Christ then echoed the sentiment of what John the Baptizer had said to them at the Jordan River a few years earlier when the Baptizer said, "You brood of vipers, who warned you to flee from the wrath to come?" (Matthew 3:7). Here Jesus said, You serpents, you brood of vipers, how will you escape the sentence of hell? (v 33). This was possibly said to allude to the Pharisees' opposition to John and to implicate them in his murder. If this was the case, it undermined the Pharisees' entire argument that they were not like their fathers and would not have shed the blood of God's prophets.

The phrase the sentence of hell is literally translated as the sentence of Gehenna.

Gehenna was the Greek name of the Hinnom Valley, located to the immediate south of Jerusalem's city walls. It served as the city dump where waste and animal carcasses were burned and rotted.  Jesus often used Gehenna as an image to contrast the blessings of His kingdom.

(To learn more about Gehenna, see our Tough Topics article "Gehenna, Hell, and Hades"). 

A sentence is the punishment issued by a court or other legal authority for breaking the law. A guilty person receives a sentence. The scribes and Pharisees were guilty of the murder of John the Baptist. They would soon be guilty of the murder of the Messiah (Matthew 27:24-25) and other righteous men (Acts 7:57-60, 9:1-2, 12:1-3).

The sentence of Gehenna was likely a reference to the Pharisees being banished from the kingdom that Jesus came to usher in as Israel's Messiah as a punishment for these murders. Jesus's "Parable of the Vineyard" (Matthew 21:33-41) and the first half of His "Parable of the Marriage Feast" (Matthew 22:2-8) graphically describes their guilt.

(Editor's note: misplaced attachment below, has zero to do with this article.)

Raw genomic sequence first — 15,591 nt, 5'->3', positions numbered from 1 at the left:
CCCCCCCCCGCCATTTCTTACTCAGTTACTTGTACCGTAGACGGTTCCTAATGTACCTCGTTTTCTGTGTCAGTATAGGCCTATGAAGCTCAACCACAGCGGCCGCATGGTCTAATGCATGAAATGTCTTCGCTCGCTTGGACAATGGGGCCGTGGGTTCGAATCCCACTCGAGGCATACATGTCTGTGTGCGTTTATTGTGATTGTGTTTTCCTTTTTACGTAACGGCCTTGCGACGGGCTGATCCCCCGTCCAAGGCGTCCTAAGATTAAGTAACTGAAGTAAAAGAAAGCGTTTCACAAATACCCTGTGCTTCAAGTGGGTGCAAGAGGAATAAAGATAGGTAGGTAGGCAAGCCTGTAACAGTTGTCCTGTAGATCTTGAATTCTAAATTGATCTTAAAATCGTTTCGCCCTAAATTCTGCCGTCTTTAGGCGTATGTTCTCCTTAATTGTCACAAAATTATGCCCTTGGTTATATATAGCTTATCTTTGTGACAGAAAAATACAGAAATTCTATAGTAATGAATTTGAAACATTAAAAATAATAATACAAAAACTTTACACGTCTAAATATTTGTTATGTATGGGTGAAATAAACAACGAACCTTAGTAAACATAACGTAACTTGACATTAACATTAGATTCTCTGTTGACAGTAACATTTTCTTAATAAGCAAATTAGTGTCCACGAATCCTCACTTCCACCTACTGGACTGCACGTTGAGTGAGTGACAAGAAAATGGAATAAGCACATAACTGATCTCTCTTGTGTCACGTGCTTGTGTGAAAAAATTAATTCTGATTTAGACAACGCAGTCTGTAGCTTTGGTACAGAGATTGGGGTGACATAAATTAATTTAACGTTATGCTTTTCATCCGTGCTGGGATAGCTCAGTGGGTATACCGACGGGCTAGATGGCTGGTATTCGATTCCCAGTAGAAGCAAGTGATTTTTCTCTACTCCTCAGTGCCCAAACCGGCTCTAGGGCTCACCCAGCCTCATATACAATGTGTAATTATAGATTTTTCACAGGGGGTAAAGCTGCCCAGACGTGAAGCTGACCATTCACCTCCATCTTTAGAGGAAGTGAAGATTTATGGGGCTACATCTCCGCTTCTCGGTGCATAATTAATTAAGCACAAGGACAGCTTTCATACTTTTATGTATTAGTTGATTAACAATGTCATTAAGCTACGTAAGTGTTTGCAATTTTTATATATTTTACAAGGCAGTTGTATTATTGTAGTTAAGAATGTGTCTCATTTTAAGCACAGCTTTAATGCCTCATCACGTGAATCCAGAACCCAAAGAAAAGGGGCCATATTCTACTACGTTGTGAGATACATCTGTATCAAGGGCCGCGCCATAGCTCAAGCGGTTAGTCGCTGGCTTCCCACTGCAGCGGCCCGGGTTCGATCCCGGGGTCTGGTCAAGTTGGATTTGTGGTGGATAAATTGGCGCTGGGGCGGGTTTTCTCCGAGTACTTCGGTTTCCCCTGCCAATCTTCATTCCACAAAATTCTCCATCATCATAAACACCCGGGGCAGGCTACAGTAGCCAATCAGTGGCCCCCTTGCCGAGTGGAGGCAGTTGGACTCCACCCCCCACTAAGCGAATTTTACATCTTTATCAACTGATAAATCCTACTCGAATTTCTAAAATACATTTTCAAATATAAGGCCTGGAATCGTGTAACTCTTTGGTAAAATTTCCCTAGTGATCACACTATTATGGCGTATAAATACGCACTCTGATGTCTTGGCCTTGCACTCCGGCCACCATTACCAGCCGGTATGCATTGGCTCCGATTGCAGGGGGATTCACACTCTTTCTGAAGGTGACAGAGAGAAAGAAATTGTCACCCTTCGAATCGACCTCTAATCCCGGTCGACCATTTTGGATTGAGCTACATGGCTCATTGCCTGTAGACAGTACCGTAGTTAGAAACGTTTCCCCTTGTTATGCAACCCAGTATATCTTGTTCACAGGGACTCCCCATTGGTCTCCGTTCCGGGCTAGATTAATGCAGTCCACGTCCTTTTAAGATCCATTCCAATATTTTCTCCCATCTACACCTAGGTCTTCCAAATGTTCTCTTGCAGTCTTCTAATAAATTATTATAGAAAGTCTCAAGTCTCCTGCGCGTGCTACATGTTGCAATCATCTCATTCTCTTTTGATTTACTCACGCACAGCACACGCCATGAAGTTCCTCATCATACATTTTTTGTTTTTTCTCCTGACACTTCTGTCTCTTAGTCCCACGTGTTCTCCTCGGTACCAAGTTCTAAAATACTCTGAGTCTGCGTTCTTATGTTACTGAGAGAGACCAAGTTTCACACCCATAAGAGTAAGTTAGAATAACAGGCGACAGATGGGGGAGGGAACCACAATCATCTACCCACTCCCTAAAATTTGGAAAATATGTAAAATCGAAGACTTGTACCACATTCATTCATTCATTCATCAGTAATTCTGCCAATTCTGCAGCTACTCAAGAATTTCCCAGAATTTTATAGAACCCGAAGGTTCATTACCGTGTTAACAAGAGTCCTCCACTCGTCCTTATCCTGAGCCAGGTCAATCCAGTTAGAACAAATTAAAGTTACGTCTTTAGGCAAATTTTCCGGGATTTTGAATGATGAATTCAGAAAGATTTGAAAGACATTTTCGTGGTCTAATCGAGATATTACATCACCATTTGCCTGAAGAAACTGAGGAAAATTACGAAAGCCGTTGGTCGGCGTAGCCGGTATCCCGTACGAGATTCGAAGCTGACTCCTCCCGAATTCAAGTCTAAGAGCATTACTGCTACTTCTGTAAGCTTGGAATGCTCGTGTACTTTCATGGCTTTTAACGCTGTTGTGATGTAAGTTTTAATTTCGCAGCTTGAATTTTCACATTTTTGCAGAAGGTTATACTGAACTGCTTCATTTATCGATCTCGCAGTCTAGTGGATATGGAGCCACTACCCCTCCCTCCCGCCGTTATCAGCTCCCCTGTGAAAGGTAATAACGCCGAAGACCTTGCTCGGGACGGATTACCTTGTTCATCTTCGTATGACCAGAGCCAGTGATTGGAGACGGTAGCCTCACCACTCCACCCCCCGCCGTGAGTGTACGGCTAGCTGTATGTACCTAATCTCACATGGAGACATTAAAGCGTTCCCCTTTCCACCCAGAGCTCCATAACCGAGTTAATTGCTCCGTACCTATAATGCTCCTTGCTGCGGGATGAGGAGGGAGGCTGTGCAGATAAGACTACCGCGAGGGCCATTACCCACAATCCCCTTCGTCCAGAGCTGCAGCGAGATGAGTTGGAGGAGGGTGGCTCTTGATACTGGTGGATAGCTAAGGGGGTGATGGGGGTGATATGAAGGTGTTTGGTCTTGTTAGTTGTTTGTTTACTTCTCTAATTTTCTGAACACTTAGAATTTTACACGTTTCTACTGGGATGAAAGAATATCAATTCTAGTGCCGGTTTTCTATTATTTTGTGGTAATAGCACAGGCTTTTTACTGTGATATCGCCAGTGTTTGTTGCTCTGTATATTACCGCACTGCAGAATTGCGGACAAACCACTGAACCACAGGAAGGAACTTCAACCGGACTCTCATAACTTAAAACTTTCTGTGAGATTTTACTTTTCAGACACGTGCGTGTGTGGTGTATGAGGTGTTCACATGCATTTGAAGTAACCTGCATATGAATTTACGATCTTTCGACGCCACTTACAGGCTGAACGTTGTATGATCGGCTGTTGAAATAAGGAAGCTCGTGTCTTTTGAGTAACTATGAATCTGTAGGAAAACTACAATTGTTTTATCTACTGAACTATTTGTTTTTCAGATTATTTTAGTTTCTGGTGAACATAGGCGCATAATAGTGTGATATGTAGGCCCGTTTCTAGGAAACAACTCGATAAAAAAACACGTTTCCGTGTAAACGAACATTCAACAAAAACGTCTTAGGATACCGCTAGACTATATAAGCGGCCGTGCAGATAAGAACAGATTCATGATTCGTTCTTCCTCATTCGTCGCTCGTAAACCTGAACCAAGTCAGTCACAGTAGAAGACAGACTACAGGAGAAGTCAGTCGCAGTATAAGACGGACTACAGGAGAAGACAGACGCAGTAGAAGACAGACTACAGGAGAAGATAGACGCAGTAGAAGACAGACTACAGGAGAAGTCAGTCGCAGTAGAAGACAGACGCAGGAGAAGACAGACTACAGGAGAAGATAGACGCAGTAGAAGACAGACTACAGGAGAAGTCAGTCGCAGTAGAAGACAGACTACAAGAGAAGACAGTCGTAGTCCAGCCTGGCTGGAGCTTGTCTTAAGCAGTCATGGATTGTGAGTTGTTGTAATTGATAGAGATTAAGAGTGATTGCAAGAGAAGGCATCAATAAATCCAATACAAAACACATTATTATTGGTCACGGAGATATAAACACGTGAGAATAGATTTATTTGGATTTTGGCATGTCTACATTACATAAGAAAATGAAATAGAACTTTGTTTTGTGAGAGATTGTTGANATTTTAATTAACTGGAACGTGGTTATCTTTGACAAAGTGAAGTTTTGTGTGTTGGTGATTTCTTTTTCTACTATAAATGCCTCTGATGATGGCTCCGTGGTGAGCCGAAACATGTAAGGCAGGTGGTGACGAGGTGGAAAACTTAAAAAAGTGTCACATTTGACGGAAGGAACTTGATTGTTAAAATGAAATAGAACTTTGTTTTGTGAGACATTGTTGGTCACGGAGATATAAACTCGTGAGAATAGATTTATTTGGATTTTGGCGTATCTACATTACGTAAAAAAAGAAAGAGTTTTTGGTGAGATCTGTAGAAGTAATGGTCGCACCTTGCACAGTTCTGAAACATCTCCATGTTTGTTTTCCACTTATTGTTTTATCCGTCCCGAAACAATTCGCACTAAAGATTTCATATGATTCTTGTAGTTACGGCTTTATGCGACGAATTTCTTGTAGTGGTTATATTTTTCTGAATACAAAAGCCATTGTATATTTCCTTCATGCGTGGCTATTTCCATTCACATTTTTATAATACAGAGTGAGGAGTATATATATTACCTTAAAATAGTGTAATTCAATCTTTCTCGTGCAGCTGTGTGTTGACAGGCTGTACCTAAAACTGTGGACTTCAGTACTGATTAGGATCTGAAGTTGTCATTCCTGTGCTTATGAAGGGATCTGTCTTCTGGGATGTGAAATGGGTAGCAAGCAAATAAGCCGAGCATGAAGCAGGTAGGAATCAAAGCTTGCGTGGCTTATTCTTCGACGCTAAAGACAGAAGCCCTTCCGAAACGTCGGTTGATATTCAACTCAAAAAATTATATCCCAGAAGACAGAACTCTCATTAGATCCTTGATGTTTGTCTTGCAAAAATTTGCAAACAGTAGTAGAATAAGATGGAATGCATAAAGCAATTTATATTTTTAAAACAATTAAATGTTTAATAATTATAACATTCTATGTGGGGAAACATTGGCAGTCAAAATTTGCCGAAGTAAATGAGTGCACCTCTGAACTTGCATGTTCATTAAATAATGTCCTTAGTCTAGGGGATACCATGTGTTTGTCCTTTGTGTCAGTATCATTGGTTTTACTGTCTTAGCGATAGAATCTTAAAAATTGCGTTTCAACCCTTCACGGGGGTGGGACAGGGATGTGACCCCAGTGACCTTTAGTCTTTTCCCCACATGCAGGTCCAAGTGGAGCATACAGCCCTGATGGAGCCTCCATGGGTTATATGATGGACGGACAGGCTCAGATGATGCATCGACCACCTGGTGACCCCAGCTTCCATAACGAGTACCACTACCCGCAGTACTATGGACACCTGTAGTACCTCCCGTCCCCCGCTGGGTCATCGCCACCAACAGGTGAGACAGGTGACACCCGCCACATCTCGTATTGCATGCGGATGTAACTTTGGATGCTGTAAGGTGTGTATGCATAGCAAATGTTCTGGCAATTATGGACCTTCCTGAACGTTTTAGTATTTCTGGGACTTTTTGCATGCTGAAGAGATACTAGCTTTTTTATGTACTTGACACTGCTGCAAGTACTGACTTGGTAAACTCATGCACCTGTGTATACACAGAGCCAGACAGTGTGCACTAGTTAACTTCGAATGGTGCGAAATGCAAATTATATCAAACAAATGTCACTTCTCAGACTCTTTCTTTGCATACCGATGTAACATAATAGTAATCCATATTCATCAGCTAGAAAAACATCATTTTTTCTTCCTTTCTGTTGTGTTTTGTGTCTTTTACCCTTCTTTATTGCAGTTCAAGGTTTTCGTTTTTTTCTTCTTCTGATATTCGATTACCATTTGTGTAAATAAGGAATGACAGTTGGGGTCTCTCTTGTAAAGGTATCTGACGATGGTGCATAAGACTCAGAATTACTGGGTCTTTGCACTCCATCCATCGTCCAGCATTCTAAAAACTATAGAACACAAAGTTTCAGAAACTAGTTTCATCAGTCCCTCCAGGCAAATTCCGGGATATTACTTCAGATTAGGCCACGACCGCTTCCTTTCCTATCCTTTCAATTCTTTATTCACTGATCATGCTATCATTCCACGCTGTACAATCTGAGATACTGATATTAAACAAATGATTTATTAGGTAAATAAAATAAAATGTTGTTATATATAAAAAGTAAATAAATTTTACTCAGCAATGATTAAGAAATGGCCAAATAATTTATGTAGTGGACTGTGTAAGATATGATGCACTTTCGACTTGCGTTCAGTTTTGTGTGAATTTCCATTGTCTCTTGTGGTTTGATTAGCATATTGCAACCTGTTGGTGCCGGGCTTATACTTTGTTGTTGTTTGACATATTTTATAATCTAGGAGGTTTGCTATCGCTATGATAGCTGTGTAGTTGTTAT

So that the scribes and Pharisees would not miss their chance to kill even more of God's prophets as their fathers had done, Jesus sarcastically said, Therefore, behold, I am sending you prophets and wise men and scribes (v 34). These were a reference to Jesus's disciples and the disciples of the disciples that the Pharisees would hunt down and kill. Jesus said some of them you will kill and crucify, and some of them you will scourge in your synagogues, and persecute from city to city (v 34). Before he dramatically converted to belief in Jesus as the Messiah, Paul the Pharisee was in the process of doing these very things (Acts 9:1-2).

Jesus dramatically emphasized that the scribes and Pharisees would become so guilty murdering God's prophets that upon them may fall the guilt of all the righteous blood shed in history on earth (v 35). Their guilt would stretch from the blood of Adam's righteous son Abel who was murdered by his brother Cain (Genesis 4:8-10), to the blood of Zechariah, the son of Berechiah, whom, Jesus said, you murdered between the temple and the altar (v 35).

Who was Zechariah, the son of Berechiah? (v 35).